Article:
Christmas Eve night gets off to a beautiful start. The gibbous Moon pairs up with Aldebaran, the bright star that marks the eye of the celestial bull. Aldebaran will be a bit farther from the Moon as they set, before dawn.
Aldebaran is a fairly close neighbor — a bit more than down the block, but certainly on the next block over. It’s a bit more than 65 light-years away. That means the light we see from Aldebaran tonight, traveling at 670 million miles per hour, actually left the star 65 years ago — in 1958. And the light it beams into space tonight won’t get here until early 2089.
The star shouldn’t look any different then than it does right now. It’s late in life, so it’s changing much faster than the Sun is. Yet none of those changes are noticeable over a human lifetime — or even many lifetimes.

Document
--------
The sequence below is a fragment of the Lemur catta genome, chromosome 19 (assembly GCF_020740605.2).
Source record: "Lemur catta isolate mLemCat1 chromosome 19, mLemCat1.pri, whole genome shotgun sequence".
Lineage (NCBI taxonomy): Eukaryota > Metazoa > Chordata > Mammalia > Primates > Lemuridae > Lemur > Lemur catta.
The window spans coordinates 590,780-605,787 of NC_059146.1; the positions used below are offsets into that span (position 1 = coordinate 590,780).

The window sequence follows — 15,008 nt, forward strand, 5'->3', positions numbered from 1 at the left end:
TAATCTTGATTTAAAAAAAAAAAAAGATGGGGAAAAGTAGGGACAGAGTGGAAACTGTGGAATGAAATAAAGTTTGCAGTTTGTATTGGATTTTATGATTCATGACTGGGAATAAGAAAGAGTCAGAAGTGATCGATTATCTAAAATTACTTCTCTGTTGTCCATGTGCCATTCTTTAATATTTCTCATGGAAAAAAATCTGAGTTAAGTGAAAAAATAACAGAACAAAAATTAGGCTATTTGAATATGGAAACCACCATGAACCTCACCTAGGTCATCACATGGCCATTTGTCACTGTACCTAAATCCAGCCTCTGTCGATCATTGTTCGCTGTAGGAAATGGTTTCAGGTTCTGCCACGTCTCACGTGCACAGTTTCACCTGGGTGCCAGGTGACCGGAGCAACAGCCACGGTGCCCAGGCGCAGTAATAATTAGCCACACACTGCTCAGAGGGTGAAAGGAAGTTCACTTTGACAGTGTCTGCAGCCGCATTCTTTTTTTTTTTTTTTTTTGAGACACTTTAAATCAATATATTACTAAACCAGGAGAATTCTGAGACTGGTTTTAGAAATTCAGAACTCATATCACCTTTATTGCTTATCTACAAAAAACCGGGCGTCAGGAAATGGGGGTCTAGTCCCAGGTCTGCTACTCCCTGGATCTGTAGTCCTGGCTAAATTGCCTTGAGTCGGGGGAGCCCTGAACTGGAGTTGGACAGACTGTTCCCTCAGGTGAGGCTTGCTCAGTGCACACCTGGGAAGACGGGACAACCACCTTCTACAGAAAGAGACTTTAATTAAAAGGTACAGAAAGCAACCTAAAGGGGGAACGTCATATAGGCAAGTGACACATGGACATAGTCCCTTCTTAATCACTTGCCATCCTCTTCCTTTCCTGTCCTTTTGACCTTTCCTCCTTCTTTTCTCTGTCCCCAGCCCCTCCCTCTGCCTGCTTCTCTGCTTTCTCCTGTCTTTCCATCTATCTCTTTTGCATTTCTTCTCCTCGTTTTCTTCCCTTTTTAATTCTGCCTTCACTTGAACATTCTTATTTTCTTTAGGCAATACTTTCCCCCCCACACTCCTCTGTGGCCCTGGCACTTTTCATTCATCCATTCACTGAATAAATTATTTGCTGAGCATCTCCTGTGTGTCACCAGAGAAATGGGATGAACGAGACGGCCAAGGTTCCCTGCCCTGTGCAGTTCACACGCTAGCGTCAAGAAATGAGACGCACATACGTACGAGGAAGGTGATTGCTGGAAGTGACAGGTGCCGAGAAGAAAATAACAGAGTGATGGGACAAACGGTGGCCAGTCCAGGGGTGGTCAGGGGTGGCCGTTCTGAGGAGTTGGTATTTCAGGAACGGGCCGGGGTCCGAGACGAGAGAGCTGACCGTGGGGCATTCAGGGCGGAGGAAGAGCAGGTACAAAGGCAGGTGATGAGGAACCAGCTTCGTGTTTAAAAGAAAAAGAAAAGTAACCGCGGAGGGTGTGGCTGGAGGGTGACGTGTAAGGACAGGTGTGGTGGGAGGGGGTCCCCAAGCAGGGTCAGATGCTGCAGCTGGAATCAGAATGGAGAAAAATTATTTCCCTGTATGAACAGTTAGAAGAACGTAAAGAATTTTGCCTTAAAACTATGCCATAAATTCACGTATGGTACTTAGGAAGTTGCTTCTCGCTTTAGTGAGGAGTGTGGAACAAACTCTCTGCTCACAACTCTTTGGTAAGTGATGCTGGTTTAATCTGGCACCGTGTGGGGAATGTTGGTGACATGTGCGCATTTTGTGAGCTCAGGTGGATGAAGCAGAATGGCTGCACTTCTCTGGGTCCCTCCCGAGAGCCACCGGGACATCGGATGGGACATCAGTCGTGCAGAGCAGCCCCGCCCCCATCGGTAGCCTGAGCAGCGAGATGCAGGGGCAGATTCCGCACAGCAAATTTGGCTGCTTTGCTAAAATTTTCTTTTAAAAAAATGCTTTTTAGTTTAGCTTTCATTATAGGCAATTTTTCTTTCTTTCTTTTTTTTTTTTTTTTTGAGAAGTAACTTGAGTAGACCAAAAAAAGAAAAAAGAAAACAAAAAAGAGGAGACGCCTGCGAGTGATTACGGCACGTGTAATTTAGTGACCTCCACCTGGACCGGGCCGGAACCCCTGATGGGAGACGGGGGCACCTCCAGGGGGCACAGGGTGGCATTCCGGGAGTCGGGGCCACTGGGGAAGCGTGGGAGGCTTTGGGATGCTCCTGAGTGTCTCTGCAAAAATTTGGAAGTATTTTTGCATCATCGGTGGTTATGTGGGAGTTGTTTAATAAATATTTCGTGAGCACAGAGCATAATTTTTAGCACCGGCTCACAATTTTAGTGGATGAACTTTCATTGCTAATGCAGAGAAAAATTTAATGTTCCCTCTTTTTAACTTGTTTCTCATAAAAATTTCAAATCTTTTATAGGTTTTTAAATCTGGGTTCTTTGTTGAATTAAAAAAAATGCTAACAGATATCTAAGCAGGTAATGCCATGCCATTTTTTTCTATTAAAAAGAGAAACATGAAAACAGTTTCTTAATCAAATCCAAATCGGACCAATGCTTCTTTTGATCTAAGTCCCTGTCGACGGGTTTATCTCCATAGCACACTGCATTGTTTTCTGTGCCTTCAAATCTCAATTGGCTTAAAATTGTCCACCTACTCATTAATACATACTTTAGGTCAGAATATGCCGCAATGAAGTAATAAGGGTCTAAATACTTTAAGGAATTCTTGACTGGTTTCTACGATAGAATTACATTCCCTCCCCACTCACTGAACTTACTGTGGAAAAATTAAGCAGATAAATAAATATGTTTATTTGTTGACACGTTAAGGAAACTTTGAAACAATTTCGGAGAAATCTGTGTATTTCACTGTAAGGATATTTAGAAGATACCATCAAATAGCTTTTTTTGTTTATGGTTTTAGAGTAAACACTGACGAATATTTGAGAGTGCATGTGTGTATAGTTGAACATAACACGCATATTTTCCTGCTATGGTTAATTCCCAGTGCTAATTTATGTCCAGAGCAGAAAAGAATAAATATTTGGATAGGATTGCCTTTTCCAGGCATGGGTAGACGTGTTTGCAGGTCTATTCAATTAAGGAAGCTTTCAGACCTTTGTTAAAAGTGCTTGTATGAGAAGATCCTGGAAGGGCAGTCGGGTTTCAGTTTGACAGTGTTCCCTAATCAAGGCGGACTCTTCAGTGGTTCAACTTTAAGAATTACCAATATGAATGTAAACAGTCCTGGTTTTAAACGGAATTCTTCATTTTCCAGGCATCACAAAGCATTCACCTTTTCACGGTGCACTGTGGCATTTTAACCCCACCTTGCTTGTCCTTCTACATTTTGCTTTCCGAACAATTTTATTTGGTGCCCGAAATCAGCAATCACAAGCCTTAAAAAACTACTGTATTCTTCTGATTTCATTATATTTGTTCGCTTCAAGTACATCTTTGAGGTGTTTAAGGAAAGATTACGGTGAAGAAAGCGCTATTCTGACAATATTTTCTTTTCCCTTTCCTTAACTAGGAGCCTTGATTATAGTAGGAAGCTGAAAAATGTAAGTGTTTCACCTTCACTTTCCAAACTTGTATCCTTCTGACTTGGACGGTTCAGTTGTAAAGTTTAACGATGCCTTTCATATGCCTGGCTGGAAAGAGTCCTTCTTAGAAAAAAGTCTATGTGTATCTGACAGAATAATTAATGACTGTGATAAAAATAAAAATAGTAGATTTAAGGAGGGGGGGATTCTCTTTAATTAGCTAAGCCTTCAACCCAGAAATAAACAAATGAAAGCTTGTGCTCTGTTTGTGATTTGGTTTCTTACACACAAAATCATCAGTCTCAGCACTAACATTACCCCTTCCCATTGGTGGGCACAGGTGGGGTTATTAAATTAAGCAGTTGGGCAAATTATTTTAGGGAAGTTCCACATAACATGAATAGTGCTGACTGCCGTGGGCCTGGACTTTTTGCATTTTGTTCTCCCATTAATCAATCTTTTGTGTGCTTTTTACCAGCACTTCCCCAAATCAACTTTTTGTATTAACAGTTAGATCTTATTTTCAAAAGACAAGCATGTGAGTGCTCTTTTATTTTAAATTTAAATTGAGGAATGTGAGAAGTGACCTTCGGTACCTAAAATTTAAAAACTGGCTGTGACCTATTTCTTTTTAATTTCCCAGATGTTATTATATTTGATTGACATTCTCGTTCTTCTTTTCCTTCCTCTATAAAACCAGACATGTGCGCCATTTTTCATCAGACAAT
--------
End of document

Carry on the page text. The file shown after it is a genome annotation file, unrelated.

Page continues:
Still, it is changing. Eventually, its outer layers of hot gas will flow out into space. For thousands of years, they’ll surround Aldebaran with a colorful bubble of gas — a structure where changes can be seen over just a few years. Then the bubble will fade away, leaving only the star’s hot, dead core — the corpse of mighty Aldebaran.
The Moon will huddle even closer to another of the bull’s star’s tomorrow night — part of the beautiful sky of Christmas night.
Script by Damond Benningfield